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8.5: Concise Summary

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    SQL, a non-procedural query language, is a major database management system that helps organize and log data. Commands and clauses like CREATE, SELECT, etc. are what makes SQL work and gives it functionality. Using these commands and clauses, it is possible to create databases, create tables, edit data within tables, add columns and rows, create keys and so on. 

    The intuitive words and language that make up these tables allow people who may not be skilled in computer science to be able to use the system. Some of the commands are powerful in another sense as well: they allow the user to quickly scan through all of the given information and return only a specific set based on any number of parameters that the user decides are necessary. 

    Using other commands, data can be linked between two tables, using characteristics such as Referential Integrity, primary keys, and foreign keys. Primary keys uniquely identify records in tables, while the foreign keys reference the primary key. The linking that results from this is called a relationship. Referential integrity helps prevent the duplication of already existing data and it helps make sure that necessary records aren’t accidently deleted. Referential integrity gives SQL a way to make sure that the data that is in the table is correct and updated due to constraints on what can be changed, and who it can be changed by. The many features of SQL enable it to be the most popular query language in the world. 

    Furthermore, this module discusses the process of transforming a data model into a database design as various aspects of data models and designs, how they relate to each other, and how they relate to the systems analysis and design process in general and to the systems development life cycle (SDLC) in particular. Transforming a data model into a database design requires three major tasks: replacing each entity with a table and each attribute with a column, representing relationships and maximum cardinality by placing foreign keys, and representing minimum cardinality by defining actions to constrain activities on values of primary and foreign keys.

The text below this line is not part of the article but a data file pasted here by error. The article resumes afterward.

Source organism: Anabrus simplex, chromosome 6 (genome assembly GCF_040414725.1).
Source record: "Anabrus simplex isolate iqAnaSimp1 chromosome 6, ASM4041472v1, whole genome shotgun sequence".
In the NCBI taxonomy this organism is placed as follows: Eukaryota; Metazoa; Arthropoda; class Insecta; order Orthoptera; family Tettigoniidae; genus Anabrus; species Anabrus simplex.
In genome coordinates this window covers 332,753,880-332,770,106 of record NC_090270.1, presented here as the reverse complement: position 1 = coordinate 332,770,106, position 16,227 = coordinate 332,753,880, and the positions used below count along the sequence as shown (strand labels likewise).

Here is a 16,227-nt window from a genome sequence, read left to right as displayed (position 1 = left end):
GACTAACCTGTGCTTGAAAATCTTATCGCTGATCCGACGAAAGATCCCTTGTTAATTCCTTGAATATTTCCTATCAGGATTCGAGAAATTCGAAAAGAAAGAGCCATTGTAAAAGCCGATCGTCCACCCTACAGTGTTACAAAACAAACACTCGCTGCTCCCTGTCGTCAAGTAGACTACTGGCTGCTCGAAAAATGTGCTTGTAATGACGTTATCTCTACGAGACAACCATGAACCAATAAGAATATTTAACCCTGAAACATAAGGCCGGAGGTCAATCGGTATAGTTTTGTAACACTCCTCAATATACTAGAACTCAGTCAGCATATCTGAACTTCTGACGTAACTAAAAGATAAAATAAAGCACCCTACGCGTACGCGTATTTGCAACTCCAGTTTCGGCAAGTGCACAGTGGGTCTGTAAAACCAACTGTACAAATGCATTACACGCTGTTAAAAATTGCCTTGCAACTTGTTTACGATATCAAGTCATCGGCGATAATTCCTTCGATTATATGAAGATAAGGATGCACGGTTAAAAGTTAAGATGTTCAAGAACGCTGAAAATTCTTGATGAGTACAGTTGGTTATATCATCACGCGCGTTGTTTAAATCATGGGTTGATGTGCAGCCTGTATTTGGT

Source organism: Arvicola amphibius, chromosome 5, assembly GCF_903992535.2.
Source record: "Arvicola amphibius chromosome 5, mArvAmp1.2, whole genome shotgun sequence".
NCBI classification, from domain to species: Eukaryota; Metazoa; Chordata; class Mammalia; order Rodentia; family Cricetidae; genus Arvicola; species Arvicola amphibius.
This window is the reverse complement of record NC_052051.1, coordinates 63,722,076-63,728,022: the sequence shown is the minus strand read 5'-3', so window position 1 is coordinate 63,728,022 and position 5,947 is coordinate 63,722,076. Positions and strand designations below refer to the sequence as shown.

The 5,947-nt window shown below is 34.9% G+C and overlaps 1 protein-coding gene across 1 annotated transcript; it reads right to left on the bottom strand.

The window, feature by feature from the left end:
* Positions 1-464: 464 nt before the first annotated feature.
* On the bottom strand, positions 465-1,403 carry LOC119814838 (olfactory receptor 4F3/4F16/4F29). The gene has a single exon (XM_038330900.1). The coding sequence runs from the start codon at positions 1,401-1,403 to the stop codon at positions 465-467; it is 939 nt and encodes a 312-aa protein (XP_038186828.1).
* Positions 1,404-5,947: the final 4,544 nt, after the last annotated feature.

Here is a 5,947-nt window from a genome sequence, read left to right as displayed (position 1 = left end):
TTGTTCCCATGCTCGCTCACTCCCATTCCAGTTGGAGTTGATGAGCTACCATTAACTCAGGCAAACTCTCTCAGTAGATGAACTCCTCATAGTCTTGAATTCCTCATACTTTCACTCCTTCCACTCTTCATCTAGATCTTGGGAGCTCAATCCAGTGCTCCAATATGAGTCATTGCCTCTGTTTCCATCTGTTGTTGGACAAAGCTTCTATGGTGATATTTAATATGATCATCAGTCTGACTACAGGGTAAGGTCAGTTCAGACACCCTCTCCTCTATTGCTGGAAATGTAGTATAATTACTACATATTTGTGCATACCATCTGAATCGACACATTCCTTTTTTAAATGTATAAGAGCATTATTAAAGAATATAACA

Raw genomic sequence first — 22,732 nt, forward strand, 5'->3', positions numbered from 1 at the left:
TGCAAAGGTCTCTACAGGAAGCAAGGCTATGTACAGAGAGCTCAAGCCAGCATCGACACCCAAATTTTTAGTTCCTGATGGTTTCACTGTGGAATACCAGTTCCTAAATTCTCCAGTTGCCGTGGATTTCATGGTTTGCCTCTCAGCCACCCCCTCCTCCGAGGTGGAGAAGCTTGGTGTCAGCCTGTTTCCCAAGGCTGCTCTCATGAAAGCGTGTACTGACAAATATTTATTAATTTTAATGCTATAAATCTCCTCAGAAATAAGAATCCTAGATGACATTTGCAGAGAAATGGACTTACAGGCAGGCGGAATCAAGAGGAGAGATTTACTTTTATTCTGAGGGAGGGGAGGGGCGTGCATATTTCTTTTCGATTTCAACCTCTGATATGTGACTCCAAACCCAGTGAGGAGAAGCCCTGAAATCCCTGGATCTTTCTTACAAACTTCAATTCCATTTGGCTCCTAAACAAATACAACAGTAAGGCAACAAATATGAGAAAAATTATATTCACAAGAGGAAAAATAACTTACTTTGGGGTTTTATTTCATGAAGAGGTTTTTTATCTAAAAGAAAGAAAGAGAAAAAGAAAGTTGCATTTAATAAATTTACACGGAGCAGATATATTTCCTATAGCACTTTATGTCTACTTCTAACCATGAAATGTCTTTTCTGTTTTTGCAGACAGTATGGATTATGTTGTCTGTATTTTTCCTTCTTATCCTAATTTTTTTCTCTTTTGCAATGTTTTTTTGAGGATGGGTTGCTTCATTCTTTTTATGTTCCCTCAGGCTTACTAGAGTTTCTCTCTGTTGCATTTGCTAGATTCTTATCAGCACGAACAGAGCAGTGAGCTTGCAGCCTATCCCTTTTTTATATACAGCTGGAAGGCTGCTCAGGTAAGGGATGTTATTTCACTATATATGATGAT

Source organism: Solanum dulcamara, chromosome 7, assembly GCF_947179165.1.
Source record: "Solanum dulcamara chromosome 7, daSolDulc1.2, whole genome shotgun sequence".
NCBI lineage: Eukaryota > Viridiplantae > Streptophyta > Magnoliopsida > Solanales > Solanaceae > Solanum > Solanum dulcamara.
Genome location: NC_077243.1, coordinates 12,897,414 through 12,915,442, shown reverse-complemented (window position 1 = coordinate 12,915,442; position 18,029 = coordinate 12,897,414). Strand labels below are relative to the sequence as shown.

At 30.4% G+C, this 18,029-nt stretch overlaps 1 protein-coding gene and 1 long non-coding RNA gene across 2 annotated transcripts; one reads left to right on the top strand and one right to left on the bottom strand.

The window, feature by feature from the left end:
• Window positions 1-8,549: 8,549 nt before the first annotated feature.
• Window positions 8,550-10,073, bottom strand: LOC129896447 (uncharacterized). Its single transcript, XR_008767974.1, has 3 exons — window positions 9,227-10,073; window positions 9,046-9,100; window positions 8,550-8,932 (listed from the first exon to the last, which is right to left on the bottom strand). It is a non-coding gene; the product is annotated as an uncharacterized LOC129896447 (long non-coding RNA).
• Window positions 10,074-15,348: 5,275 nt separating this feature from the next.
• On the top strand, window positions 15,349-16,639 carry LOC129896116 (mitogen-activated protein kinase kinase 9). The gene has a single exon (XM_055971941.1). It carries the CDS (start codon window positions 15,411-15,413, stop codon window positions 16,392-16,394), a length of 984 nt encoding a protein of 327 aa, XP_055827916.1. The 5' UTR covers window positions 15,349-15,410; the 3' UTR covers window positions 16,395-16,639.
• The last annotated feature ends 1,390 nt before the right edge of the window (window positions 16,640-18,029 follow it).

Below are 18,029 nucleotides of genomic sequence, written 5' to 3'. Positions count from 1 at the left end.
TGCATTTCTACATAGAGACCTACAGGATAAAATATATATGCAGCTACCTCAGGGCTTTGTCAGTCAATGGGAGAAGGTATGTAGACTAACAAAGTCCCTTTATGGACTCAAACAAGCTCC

Four uses for ID-dependent entities are N:M relationships, association relationships, multivalued attributes, and archetype/instance relationships. An association relationship differs from an intersection table because the ID-dependent entity has no key data. In all ID-dependent entities, the key of the parent is already in the child 

    8.5: Concise Summary is shared under a not declared license and was authored, remixed, and/or curated by LibreTexts.

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